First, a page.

Roderick sure is right when he says that “at first blush, [the power to surrender] hardly seems to be a power at all” because we popularly association surrendering with giving up and that giving up may invite others to harm us or things we care about. In magic, though, surrender is to bring your will in alliance with a universal will. It’s about letting go of preconceptions of how an action is to come to pass and allow it to occur on nature’s schedule. As Roderick puts it, “When you surrender you live in harmony with the flow of life energy; you live in accord with whatever circumstance arises. Surrendering comes from a deep understanding that life energy does not need to flow in one way or another, since that energy is what you are already.” In other words, if you can develop a level of elasticity about something, you’ll be able to ‘roll with the punches’ rather than shatter to pieces at the first obstacle.
Surrender is more, though, and I will quote Roderick in full on this:
Surrendering is also about letting go. And this sense of release manifests differently in each of our lives. It may mean releasing your physical stress and tension, it may mean letting go your emotional tension. It may mean releasing your grip, your insistence on getting your own way. It might mean leaving a job that pays you more but causes you misery. It may mean releasing your hold on a relationship that no longer functions.
I suppose this is the whole “if you love something, set it free” philosophy. Letting go and trusting in others to carry their load. Almost always, the load gets carried–if not in the way you envisioned, perhaps, but it will get carried…and sometimes better than you could have ever hoped for yourself. This joint alignment of personal will with universal will and letting go effectively ends up allowing us to mirror “nature’s nonstriving” and eventually helps us unite with nature and the divine. Too much of this, though, and individuals appear “lazy, depressed, dependent, inactive, idle, indirect, and perhaps dangerously passive or unable to act.”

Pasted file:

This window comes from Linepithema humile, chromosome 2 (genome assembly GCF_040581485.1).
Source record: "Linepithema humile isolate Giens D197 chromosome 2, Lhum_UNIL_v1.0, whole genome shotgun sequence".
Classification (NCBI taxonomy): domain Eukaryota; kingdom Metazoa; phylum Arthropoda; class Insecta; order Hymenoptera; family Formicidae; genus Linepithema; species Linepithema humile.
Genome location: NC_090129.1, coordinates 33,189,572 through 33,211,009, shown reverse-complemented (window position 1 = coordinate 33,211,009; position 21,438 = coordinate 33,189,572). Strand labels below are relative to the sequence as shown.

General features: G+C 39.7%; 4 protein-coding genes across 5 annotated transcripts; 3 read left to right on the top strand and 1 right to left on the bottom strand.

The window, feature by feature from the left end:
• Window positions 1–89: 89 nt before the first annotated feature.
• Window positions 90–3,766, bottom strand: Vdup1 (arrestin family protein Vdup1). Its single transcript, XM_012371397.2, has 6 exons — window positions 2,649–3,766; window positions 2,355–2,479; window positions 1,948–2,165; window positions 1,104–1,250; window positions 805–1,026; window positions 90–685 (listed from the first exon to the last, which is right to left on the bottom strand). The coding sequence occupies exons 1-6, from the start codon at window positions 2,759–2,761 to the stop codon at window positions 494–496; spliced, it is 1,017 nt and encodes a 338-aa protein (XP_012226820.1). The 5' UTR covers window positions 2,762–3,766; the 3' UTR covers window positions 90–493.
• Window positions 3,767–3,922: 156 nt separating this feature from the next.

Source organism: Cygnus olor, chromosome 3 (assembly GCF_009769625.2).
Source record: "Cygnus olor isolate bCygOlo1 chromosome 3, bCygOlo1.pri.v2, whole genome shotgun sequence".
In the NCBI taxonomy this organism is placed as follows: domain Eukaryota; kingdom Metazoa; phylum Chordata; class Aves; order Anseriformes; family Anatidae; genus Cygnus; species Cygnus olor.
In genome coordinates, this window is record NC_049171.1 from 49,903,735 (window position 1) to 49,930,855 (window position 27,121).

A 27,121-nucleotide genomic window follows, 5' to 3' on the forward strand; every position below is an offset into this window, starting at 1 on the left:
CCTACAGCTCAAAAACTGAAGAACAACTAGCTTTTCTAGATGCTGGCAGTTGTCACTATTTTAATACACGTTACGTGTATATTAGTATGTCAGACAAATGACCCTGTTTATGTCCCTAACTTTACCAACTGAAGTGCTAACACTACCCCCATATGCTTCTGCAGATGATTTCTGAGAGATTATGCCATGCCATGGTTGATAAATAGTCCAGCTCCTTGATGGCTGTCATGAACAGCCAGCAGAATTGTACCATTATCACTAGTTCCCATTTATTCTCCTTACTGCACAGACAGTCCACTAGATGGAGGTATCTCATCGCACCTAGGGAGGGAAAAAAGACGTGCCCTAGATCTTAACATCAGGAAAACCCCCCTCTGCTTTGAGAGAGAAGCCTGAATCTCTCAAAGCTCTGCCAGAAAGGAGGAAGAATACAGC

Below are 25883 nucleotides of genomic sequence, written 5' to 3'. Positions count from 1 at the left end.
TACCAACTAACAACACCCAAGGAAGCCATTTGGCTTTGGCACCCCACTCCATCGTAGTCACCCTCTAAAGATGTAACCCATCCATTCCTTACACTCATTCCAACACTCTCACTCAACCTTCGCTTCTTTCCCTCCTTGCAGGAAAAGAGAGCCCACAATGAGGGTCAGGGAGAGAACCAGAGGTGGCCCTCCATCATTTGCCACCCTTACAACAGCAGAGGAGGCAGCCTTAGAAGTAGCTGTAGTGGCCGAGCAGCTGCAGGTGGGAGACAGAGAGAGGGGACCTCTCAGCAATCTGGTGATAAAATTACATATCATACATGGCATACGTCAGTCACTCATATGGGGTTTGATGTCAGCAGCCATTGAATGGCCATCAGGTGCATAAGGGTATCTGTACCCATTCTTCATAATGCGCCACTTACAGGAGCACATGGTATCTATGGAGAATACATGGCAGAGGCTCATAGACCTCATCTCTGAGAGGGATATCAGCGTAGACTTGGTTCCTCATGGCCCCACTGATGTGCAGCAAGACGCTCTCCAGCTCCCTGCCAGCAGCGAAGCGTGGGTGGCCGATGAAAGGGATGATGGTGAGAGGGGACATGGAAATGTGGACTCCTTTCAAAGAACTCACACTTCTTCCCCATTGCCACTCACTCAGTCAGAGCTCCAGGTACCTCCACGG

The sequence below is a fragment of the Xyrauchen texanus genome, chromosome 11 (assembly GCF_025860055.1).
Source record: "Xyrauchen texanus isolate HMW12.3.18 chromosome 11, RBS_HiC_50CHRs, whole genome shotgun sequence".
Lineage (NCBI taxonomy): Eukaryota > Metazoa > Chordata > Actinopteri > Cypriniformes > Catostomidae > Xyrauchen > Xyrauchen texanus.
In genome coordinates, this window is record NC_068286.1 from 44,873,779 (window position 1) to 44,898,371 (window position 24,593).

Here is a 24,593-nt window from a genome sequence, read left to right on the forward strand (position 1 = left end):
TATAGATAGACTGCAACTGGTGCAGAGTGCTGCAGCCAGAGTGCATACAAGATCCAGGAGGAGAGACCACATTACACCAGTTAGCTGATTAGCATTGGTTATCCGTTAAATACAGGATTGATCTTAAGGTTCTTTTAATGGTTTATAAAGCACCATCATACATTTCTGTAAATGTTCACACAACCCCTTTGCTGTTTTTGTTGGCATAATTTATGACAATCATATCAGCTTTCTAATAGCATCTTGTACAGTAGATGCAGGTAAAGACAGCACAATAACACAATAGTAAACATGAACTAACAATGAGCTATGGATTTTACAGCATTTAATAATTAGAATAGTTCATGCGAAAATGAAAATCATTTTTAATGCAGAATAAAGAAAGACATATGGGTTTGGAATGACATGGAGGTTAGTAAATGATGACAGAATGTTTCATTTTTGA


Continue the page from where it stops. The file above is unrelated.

As with the power to will, Roderick asks us to write down our own relationship to the power of surrendering, focusing on four questions:
- In what ways do you feel you are connected to the power to surrender?
- In what ways do you feel disconnected from the power to surrender?
- What are the dangers of surrendering?
- Would surrendering have any benefits in your life?
I wonder if my tendency to procrastinate connects to the power to surrender? Part of the procrastination makes me lazy and inactive. It promotes idleness, indirectness and can really make me depressed–and then that depression snowballs. Eventually, I’m completely unable to act if it gets really bad. I’m far more likely to take the que sera sera stance and passively stay in a situation that could be vastly improved if I took steps to get out of it. For example, there was no real reason for me to stay at that job at Stanley Chevrolet for as long as I did–it was beyond awful. It was just easier to sit back and collect that paycheck and ‘not care’. I was afraid I’d fall in love with a better job and never go grad school–that I’d get too comfortable and not want to give those comforts up–but there’s no reason I couldn’t have found an imperfect job that catered to my skill set more. I just didn’t want to apply and get rejected over and over and over again.
I think I am too connected to this power overall–I’m struggling to articulate how I feel disconnected to it. Perhaps some disconnection is a resistance to trust others to get their jobs done or to make me feel safe or to arrive at some compromised agreement that is beneficial to all. Living in the co-op where you’re forced to develop some skills in this area has been good for me, but I still resist fully letting go. My ‘shields’ are always up.
If they dropped–if I totally let go–I would be open for a world of hurt and pain, and that is probably the biggest danger I can perceive. It would also open me up to much greater satisfaction and happiness…a clear benefit.
Practice: Rebalancing Surrendering
When you notice that you have become lazy, depressed, or unable to take decisive action, take time to engage in rigorous physical activity. Go to the gym. Take a hike along a mountain path. Go running. Whatever it is you choose to do, make a commitment to do it regularly for several days. Keep your mind clear while engaging in the activity. Once you complete your activity, stop and allow yourself time to feel the vibration of the energy you raise in your own body. Feel the hum of blood as it courses through you. Feel your aliveness. Now take action in your life as needed.
A very smart exercise–harness the endorphins released from exercise to bump up your ability to get things done–the pleasure chemicals will help override nagging doubts and insecurities. I shall have to try this.